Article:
Cuteness Break: The Genial Quokka Steals Scenes And Hearts
We'll get back to the day's serious news soon — but for now, we wanted to be sure you're aware of the insanely cute quokka, a small furry animal that in recent months has become a favorite photo partner in Australia.
The quokka had a flurry of fame in 2013, when it was called "the happiest animal in the world" due to the natural (and photogenic) curl of its mouth and what seems to be a friendly nature. Now people are taking photos with the marsupial that lives in southwestern Australia.
On Instagram and Twitter, the #quokkaselfie hashtag has collected images that prove that while the quokka is cute, it also has some emotional range. But in most of the photos, the marsupial appears front and center, adding its enigmatic smile to an image of happy tourists.
The quokka is "found in abundance on Rottnest Island off Perth, western Australia where the current population on the island is estimated to be 10,000," according to the Arkive website. It adds that although the quokka was once considered extinct on Australia's mainland, it has since rebounded somewhat.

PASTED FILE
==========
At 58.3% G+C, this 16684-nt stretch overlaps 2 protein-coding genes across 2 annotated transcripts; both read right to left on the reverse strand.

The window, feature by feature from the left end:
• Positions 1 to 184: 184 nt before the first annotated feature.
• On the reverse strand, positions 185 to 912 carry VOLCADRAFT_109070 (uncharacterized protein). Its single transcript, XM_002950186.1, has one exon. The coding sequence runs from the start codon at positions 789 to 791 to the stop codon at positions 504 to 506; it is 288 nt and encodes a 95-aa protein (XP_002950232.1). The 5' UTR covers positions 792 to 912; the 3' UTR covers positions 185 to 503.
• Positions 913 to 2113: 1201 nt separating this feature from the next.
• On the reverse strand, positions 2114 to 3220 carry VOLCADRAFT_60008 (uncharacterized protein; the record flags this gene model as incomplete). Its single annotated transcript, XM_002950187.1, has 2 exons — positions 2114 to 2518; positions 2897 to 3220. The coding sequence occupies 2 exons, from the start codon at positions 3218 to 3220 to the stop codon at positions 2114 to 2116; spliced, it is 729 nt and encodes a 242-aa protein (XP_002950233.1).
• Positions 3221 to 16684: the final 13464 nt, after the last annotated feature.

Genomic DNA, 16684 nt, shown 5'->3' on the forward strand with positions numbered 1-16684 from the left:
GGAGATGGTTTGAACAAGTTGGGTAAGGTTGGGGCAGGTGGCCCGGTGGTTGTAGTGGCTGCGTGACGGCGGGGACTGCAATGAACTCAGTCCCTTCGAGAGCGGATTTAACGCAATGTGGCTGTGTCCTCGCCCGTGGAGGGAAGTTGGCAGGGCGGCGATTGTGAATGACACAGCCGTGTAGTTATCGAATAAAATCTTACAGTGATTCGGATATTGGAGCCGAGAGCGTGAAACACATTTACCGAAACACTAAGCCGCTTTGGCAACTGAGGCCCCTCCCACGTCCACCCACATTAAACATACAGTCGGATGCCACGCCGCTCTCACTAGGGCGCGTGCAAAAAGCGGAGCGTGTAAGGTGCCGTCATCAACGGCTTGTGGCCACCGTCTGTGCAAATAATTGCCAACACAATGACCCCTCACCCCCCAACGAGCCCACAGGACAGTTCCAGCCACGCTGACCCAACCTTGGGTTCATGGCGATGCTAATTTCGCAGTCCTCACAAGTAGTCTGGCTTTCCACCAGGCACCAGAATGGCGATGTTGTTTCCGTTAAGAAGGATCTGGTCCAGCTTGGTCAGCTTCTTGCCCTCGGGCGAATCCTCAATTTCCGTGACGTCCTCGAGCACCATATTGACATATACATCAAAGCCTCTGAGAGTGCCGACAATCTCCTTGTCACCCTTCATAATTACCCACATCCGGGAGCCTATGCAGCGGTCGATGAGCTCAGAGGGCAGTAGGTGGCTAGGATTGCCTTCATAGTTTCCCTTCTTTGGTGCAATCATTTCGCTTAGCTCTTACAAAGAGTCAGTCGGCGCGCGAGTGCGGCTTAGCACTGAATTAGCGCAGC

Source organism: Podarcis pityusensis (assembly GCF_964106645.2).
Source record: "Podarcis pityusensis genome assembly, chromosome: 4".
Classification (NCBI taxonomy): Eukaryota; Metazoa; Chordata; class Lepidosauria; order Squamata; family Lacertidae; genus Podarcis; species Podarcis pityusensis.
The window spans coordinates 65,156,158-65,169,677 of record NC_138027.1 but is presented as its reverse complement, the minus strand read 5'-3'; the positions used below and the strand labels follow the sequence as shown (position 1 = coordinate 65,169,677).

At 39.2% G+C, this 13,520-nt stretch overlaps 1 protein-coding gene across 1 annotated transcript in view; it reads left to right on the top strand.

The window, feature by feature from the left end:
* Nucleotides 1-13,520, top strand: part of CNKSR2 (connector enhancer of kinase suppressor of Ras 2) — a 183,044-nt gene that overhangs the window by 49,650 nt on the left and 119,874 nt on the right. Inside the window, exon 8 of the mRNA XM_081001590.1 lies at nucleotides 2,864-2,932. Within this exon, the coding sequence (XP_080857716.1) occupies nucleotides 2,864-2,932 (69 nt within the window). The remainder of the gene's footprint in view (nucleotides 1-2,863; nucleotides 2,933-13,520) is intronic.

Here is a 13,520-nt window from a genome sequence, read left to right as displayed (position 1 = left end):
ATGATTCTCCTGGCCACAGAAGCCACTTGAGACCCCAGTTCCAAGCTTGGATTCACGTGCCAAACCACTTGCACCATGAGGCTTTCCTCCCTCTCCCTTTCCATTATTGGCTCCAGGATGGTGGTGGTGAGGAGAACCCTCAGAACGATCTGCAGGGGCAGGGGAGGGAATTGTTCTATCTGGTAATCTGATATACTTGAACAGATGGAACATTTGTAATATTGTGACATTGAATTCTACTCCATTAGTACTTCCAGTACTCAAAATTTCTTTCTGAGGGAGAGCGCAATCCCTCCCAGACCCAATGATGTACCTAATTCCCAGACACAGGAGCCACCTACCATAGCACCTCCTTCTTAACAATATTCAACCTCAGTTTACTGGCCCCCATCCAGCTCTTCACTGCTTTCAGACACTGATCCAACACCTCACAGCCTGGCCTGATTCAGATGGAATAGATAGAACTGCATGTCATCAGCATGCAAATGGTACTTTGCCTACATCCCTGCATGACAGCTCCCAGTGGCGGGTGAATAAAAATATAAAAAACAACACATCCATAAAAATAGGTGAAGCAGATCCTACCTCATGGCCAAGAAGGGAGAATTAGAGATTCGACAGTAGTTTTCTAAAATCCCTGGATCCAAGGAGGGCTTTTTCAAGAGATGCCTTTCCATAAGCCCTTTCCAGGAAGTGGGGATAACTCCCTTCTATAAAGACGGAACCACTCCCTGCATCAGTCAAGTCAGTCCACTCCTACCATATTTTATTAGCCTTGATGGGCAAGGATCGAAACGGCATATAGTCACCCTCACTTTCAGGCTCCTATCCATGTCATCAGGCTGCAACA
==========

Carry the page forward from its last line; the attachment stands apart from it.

The quokka is currently listed as "Vulnerable" — one spot below endangered — on the IUCN Red List of threatened species.
And despite its cute appearance, the animal also has a wild side, as the folks at Mental Floss tell us:
"Teddy-bear ears and doe eyes aside, these animals are ready, willing, and able to fend for themselves. Each year, the Rottnest Island infirmary treats dozens of patients — mostly children — for quokka bites."
The site also tells the tale of a would-be rescuer who was taking an unconscious quokka to get medical help — when it revived and jumped on his neck before chomping on his ear.
We spotted this breaking quokka-selfie-news at Mashable.
Copyright 2021 NPR. To see more, visit https://www.npr.org.
Once again, Rotto was money well spent #quokka #quokkaselfie pic.twitter.com/oLlhzK8DVR— Chris Rintoul (@chrisrintoul) October 20, 2014
#QuokkaSelfie @RottnestIsland pic.twitter.com/w8WI8eJhzs— Steph Corfield (@StephCorf) June 7, 2014